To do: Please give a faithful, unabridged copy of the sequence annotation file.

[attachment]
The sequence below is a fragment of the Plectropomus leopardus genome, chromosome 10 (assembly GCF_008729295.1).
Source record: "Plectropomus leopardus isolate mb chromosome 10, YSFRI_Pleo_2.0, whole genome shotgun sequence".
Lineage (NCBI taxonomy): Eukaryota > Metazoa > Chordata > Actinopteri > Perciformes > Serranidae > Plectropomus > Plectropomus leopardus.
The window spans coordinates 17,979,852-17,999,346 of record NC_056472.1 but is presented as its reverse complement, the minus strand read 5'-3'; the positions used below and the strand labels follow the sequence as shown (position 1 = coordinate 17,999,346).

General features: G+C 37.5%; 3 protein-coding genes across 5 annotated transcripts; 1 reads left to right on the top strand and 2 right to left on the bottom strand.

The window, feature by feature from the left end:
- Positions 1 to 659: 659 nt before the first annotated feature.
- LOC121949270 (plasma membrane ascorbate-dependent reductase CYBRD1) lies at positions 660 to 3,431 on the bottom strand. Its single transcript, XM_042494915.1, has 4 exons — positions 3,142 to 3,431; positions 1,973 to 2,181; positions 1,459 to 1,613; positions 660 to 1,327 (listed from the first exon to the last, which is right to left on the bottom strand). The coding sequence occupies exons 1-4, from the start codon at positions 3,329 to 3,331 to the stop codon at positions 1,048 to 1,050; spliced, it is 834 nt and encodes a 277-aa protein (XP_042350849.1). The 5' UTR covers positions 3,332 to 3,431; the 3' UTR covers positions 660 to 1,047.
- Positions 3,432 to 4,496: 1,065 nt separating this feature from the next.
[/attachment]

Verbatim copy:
The sequence below is a fragment of the Plectropomus leopardus genome, chromosome 10 (assembly GCF_008729295.1).
Source record: "Plectropomus leopardus isolate mb chromosome 10, YSFRI_Pleo_2.0, whole genome shotgun sequence".
Lineage (NCBI taxonomy): Eukaryota > Metazoa > Chordata > Actinopteri > Perciformes > Serranidae > Plectropomus > Plectropomus leopardus.
The window spans coordinates 17,979,852-17,999,346 of record NC_056472.1 but is presented as its reverse complement, the minus strand read 5'-3'; the positions used below and the strand labels follow the sequence as shown (position 1 = coordinate 17,999,346).

General features: G+C 37.5%; 3 protein-coding genes across 5 annotated transcripts; 1 reads left to right on the top strand and 2 right to left on the bottom strand.

The window, feature by feature from the left end:
- Positions 1 to 659: 659 nt before the first annotated feature.
- LOC121949270 (plasma membrane ascorbate-dependent reductase CYBRD1) lies at positions 660 to 3,431 on the bottom strand. Its single transcript, XM_042494915.1, has 4 exons — positions 3,142 to 3,431; positions 1,973 to 2,181; positions 1,459 to 1,613; positions 660 to 1,327 (listed from the first exon to the last, which is right to left on the bottom strand). The coding sequence occupies exons 1-4, from the start codon at positions 3,329 to 3,331 to the stop codon at positions 1,048 to 1,050; spliced, it is 834 nt and encodes a 277-aa protein (XP_042350849.1). The 5' UTR covers positions 3,332 to 3,431; the 3' UTR covers positions 660 to 1,047.
- Positions 3,432 to 4,496: 1,065 nt separating this feature from the next.